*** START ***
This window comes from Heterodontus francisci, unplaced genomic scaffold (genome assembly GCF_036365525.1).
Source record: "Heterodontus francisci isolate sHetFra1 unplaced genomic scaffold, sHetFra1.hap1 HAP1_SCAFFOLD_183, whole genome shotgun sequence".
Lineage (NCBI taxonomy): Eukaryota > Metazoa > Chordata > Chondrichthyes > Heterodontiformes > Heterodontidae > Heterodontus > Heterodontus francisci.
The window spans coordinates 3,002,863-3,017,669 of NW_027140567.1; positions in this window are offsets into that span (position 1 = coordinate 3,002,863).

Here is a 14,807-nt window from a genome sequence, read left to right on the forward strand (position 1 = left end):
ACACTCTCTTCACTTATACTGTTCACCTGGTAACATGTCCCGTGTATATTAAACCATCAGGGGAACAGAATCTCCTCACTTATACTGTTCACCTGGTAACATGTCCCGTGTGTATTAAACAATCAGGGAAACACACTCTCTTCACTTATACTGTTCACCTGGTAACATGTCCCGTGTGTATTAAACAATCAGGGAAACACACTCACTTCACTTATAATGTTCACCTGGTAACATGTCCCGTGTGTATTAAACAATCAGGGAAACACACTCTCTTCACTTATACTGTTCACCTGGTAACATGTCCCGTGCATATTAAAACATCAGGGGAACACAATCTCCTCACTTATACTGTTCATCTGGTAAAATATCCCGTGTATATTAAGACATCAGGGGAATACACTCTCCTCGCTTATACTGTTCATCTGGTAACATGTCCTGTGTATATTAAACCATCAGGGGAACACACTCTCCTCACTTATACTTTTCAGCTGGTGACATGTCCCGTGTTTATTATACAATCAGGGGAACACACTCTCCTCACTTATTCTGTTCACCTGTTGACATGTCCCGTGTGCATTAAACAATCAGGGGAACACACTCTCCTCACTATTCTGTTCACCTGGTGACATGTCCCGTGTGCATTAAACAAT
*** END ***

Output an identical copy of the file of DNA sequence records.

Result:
This window comes from Heterodontus francisci, unplaced genomic scaffold (genome assembly GCF_036365525.1).
Source record: "Heterodontus francisci isolate sHetFra1 unplaced genomic scaffold, sHetFra1.hap1 HAP1_SCAFFOLD_183, whole genome shotgun sequence".
Lineage (NCBI taxonomy): Eukaryota > Metazoa > Chordata > Chondrichthyes > Heterodontiformes > Heterodontidae > Heterodontus > Heterodontus francisci.
The window spans coordinates 3,002,863-3,017,669 of NW_027140567.1; positions in this window are offsets into that span (position 1 = coordinate 3,002,863).

Here is a 14,807-nt window from a genome sequence, read left to right on the forward strand (position 1 = left end):
ACACTCTCTTCACTTATACTGTTCACCTGGTAACATGTCCCGTGTATATTAAACCATCAGGGGAACAGAATCTCCTCACTTATACTGTTCACCTGGTAACATGTCCCGTGTGTATTAAACAATCAGGGAAACACACTCTCTTCACTTATACTGTTCACCTGGTAACATGTCCCGTGTGTATTAAACAATCAGGGAAACACACTCACTTCACTTATAATGTTCACCTGGTAACATGTCCCGTGTGTATTAAACAATCAGGGAAACACACTCTCTTCACTTATACTGTTCACCTGGTAACATGTCCCGTGCATATTAAAACATCAGGGGAACACAATCTCCTCACTTATACTGTTCATCTGGTAAAATATCCCGTGTATATTAAGACATCAGGGGAATACACTCTCCTCGCTTATACTGTTCATCTGGTAACATGTCCTGTGTATATTAAACCATCAGGGGAACACACTCTCCTCACTTATACTTTTCAGCTGGTGACATGTCCCGTGTTTATTATACAATCAGGGGAACACACTCTCCTCACTTATTCTGTTCACCTGTTGACATGTCCCGTGTGCATTAAACAATCAGGGGAACACACTCTCCTCACTATTCTGTTCACCTGGTGACATGTCCCGTGTGCATTAAACAAT